Deep Throat's Other Legacy

By Colbert I. King
Saturday, June 4, 2005

I share the pride of my Post colleagues in our newspaper's pursuit of Watergate, "the biggest political story in modern American history," as reporter Michael Dobbs described it in an article on Thursday. And as a member of The Post's editorial board, I also echo our Wednesday commentary, which said that former FBI deputy director W. Mark Felt, aka "Deep Throat," deserves to be honored for his role in bringing to light Richard Nixon's serious abuses of power. That honor, however, is not the full extent of Felt's legacy. Felt's devotion to J. Edgar Hoover and the FBI caused him, I believe, to place the bureau ahead of the Constitution and his own faithfulness to the Bill of Rights.

Felt's Watergate heroics notwithstanding, he was also on board when the FBI's series of covert action programs against Americans was well underway. He was a high FBI official when the bureau, arrogating unto itself the role of judge, jury and vigilante, trampled with impunity on the rights of citizens. Felt was there when the FBI sought to get teachers fired, when it tried to stop people from speaking on campus, when it prevented the distribution of books and newspapers and when it disrupted peaceful demonstrations and antiwar marches. Those shameful activities are cited in stark detail in Book III of the April 1976 Final Report of the Select Committee to Study Governmental Operations With Respect to Intelligence Activities of the United States Senate.

In the name of protecting national security and preventing violence, the FBI tried to promote factionalism and violence between groups it regarded as domestic threats. It planted informants to spread false rumors, labeled innocent people as "snitches" and passed along derogatory information to the families and friends of investigative targets, sometimes through anonymous letters or telephone calls. These despicable actions were carried out under COINTELPRO, an FBI acronym for "counterintelligence program."

Mark Felt knew all about it. At one time he was an assistant FBI director in charge of the inspection division. Consider the Senate committee's report on Felt's involvement: "The inspection division attempted to ensure that standard procedures were being followed. The Inspectors focused on two things: field office participation and the mechanics of headquarters approval. But the Inspection Division did not exercise oversight in the sense of looking for wrongdoing. Rather, it was an active participant in COINTELPRO by attempting to make sure that it was being efficiently and enthusiastically conducted."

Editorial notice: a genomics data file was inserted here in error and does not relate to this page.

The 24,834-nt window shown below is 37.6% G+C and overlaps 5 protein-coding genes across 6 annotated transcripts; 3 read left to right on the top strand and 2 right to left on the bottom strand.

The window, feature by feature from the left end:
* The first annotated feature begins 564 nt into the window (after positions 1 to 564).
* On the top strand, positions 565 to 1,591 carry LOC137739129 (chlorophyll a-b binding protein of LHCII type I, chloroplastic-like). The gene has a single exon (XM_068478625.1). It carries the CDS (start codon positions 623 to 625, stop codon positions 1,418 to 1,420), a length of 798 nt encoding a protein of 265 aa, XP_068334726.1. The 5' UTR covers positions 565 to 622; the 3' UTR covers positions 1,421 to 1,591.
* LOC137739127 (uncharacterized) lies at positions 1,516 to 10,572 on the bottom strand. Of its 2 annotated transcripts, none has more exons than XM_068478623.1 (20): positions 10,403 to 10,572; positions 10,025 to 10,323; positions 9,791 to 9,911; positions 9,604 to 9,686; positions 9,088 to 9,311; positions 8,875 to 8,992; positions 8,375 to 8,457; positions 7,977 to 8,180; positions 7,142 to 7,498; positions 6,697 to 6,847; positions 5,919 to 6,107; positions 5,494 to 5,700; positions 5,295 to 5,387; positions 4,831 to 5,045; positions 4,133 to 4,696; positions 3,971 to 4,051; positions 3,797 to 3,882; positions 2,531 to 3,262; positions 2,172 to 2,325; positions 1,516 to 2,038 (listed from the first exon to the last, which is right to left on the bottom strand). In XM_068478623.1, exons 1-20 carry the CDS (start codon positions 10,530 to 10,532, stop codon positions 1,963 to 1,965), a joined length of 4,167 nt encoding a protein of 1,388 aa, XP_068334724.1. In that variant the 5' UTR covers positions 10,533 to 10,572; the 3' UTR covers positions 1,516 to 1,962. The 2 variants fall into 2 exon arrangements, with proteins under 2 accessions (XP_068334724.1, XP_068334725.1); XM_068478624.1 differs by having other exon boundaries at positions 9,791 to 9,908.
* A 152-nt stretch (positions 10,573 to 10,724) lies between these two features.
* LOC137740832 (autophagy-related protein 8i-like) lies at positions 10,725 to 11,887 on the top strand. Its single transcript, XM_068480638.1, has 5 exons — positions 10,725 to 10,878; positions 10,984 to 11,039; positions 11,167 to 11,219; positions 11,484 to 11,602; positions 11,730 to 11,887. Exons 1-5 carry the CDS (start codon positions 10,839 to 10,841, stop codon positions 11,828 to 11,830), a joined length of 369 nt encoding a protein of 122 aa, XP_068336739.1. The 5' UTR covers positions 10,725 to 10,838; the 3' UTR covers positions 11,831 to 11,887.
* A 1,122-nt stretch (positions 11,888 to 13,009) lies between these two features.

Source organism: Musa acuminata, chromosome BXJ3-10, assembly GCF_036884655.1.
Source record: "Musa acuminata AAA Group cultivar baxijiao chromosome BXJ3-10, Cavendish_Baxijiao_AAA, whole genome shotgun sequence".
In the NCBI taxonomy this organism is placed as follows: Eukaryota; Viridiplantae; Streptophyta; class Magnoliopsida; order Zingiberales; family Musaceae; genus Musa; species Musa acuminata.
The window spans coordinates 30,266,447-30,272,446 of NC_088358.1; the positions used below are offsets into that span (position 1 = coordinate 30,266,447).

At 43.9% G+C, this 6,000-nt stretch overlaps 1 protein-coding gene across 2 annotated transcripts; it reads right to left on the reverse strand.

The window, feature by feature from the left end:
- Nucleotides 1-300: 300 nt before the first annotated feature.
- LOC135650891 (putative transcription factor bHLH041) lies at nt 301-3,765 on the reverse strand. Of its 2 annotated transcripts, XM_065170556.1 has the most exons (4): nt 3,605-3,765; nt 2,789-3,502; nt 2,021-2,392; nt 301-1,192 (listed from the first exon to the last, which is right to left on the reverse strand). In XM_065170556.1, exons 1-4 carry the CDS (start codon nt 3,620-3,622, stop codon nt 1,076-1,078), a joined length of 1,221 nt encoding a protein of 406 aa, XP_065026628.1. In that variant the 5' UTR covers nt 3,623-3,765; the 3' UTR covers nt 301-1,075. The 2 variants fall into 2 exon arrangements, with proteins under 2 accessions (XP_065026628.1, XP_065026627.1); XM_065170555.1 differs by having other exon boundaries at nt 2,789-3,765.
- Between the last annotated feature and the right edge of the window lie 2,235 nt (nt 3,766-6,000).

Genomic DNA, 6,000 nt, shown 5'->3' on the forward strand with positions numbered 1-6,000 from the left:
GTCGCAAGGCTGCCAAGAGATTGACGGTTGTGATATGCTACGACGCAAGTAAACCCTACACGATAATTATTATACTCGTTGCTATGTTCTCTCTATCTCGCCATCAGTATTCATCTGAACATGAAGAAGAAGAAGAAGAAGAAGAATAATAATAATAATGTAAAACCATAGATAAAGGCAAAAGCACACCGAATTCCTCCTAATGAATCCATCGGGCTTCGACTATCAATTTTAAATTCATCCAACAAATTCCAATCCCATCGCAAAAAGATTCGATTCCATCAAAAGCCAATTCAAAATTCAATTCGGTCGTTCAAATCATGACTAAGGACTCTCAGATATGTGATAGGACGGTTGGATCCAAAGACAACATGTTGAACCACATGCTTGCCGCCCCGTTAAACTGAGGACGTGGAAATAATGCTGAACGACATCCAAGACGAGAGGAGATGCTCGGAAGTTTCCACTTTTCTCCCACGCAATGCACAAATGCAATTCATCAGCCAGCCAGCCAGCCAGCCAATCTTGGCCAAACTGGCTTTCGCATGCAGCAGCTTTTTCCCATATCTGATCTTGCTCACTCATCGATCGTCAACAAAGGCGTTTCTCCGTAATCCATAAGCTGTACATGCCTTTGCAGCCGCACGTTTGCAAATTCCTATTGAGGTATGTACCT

Felt himself testified before the Senate committee that he did not investigate the "propriety" of COINTELPRO. To quote the Senate report: "[Felt] agreed that his job was 'to determine whether the program was being pursued effectively as opposed to whether it was proper,' and [Felt] added, 'There was no instruction to me, nor do I believe there is any instruction in the Inspector's manual that the Inspector should be on the alert to see that constitutional values are being protected' " (Felt's testimony before the Senate select committee, Feb. 3, 1976).

Lest there be any misunderstanding, Felt was not a passive observer as FBI agents conducted clandestine and illegal operations against innocent Americans. As The Post stated in Wednesday's editorial, Felt "was convicted of (and later pardoned for) authorizing illegal acts in pursuit of leftist radicals in the early 1970s." Here's the rest of the story.

When Felt was the No. 2 official in the FBI, he and Edward S. Miller, chief of the bureau's intelligence division, authorized burglaries at the homes of friends and relatives of members of the radical Weather Underground. The break-ins were illegal and a violation of the Fourth Amendment.

Felt and Miller were prosecuted in 1980 for their unconstitutional invasion of privacy by John W. Nields Jr., later chief House counsel to the Iran-contra hearings and earlier chief counsel to the 1977-78 House investigation of Korean influence-peddling in Congress. Nields told the jury: "You will hear the sounds of the Weatherman bombs ringing in your ears. We ask you also to listen for the sound of the Constitution of the United States. It doesn't make quite as much noise as the Weatherman bombs. It doesn't shriek at you. It doesn't even whisper. It just sits there silent, as it's done for 200 years, through war and depressions, through good times and bad." The jury heard Nields.

Felt and Miller, after an eight-week trial, were convicted of conspiracy for authorizing illegal searches and fined a total of $8,500. The Post stated in an editorial at the time [Dec. 15, 1980]: "The crime of which they were convicted by a jury is a serious one. It grew out of one of the more tawdry episodes in federal law enforcement -- the burglaries of private homes by FBI agents in pursuit of opponents of the war in Vietnam. . . . The dimensions of the wrongdoing by the FBI in those days -- and before -- are far larger than the specifics of the case against Messrs. Felt and Miller. The 'black bag jobs' were only part of a system of so-called law enforcements that ignored the principles of individual rights and personal privacy that are at the heart of this nation's political legacy."

Four months later, without talking to the prosecution, consulting the judge or conducting the customary Justice Department review, President Ronald Reagan, asserting that Felt and Miller were motivated by "high principle to bring an end to the terrorism that was threatening our nation," pardoned the two high-ranking FBI officials.

To be sure, Mark Felt's role as "Deep Throat" earned him a place in history. So, however, did his complicity in COINTELPRO, the FBI's dirty little secret war against Americans.

© 2005 The Washington Post Company